Some exchange visitors with J-1 visas are subject to a two-year home-country physical presence requirement:
1) If the J-1 receives funding from the U.S. government, home government or an international organization to use for the J-1 program.
2) If the J-1 worked or studied in a field that appears on the “skills list.” This is a list of fields of specialized knowledge and skills that are needed in the J-1’s country of last permanent residence for its development. Canada, Australia and Germany are examples of countries that are not on the list. China, India, and Malaysia are examples of countries that have many skills on the list.
3) If the J-1 participated in a graduate medical training program in the United States under the sponsorship of the Educational Commission for Foreign Medical Graduates.
In these instances, the J-1 is required to return home for at least a cumulative total period of two years after the completion of the J-1 program. This requirement is part of U.S. law, in the Immigration and Nationality Act, Section 212(e). If you cannot return home for two years, you must apply for a waiver. The Department of Homeland Security must approve your waiver before you can change status in the United States or receive a visa in certain categories. To check whether you are subject to the rule, it is often indicated on both the visa and/or DS-2019 form whether one will be subject to this requirement. However, this only serves as an initial determination.
If you received funding from your home government or an international organization, or are subject based on the skills list, it is often possible to get a waiver by requesting a “letter of no objection” from your home country’s embassy in Washington, DC. If you received U.S. government funding (such as a Fulbright) it is nearly impossible to get this requirement waived.
There is a provision in U.S. law for a waiver of this requirement by the Department of Homeland Security (DHS), U.S. Citizenship and Immigration Services (USCIS). Usually, this will involve obtaining a “No Objection Statement”, through your home country’s embassy in Washington, DC. The embassy must send the No Objection Statement to the Waiver Review Division of the USCIS. It must state your government has no objection to you not returning to your home country to satisfy the two-year home-country physical presence requirement and no objection to the possibility of you becoming a lawful permanent resident of the United States.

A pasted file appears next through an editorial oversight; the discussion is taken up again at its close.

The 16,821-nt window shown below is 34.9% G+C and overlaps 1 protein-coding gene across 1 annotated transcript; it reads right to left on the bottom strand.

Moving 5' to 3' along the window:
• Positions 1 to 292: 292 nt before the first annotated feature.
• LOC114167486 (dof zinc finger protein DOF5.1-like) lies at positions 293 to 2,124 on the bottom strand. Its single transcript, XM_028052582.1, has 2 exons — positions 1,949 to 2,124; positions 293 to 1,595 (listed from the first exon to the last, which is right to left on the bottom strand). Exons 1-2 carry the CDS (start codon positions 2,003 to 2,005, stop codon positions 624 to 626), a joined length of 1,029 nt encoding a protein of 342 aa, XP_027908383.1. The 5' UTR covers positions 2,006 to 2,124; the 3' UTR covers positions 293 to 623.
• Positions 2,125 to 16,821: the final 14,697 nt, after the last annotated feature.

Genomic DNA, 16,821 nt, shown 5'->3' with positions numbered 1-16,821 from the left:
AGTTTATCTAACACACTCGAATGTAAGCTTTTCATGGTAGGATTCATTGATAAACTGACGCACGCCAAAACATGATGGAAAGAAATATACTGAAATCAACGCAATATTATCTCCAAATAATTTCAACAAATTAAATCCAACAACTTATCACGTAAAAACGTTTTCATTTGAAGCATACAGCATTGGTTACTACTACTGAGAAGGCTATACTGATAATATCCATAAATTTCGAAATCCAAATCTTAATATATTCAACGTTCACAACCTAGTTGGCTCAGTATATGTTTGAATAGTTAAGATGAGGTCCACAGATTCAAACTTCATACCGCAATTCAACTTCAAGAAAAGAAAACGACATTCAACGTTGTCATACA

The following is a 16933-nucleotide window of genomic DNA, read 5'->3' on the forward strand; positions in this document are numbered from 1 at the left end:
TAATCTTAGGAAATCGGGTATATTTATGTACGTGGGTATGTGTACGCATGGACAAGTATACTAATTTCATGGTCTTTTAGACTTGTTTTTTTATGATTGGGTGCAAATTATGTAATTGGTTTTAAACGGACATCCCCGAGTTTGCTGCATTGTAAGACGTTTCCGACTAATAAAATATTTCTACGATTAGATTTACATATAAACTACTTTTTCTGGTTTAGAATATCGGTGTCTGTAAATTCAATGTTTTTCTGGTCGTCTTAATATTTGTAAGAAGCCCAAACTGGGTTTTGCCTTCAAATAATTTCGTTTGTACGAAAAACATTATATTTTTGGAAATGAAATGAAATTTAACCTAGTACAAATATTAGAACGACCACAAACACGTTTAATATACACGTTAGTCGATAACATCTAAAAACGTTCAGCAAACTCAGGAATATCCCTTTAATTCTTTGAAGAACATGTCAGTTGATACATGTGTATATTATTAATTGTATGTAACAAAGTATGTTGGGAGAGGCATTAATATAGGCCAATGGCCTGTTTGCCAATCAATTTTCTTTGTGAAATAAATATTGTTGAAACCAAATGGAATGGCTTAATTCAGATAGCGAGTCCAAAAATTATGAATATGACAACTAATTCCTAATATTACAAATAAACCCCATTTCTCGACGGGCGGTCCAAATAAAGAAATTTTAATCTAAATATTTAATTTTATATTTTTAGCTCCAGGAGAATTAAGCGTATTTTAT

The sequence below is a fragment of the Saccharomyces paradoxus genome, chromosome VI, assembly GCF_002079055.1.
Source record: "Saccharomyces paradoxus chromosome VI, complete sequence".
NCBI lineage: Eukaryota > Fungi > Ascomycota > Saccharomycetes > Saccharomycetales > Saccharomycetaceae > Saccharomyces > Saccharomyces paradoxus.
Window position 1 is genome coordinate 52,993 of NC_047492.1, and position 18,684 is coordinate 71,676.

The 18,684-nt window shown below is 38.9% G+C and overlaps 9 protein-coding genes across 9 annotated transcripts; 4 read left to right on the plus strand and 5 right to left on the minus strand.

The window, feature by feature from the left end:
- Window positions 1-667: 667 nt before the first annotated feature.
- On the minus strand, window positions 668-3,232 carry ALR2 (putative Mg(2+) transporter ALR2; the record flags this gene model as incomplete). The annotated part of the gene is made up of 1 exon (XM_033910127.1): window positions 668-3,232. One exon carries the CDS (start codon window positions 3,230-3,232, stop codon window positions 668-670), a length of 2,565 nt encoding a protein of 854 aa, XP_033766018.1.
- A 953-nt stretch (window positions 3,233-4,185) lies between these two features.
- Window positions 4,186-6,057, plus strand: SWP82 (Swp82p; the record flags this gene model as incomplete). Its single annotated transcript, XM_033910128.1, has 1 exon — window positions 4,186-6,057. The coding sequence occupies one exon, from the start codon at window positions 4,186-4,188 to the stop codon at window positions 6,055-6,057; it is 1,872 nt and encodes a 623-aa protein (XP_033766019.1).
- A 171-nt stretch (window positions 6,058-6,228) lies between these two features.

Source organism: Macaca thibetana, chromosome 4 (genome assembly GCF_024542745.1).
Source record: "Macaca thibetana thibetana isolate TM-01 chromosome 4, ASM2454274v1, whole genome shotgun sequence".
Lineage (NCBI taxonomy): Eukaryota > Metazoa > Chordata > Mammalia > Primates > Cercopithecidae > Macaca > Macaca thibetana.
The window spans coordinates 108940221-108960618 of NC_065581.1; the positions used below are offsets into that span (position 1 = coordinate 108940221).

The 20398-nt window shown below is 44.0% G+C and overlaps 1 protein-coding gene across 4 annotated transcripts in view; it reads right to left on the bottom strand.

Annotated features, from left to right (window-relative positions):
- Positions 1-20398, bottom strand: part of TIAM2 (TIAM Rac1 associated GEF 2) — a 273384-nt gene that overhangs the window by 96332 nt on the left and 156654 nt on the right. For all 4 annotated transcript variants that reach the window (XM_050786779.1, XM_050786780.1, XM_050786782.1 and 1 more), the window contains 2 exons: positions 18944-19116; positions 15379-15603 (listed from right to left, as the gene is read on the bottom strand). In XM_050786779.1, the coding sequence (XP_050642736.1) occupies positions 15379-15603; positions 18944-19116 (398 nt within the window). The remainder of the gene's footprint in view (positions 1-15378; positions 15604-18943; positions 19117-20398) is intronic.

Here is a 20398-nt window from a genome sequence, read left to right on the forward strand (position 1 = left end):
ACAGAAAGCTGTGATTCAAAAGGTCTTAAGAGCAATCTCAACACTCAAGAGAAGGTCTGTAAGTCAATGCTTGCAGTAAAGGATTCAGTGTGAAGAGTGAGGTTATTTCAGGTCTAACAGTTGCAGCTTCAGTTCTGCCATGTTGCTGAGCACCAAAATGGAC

The whole process of obtaining the waiver can several months. For those applying for the O-1, J-1 visa holders subject to this requirement are advised to apply well in advance, since without it, you may not be able to change your status (from J-1 to O-1). Also, if you start the waiver process too early, you won’t be able to travel in and out of the U.S. as a J-1, get an extension (including for Academic Training), and you may not be able to transfer your J-1 program. As such, timing for applying for the waiver can be critical.
NOTE: Individuals subject to 212(e) 2-year residence requirement are still eligible for O-1 classification although s/he is not eligible to change from J to O status within the U.S. and must apply for an O visa abroad and re-enter in O-1 status.
If you are currently a J-1 visa holder in the United States and have any questions or concerns about the waiver process, contact us at 718-539-1100 or email@example.com.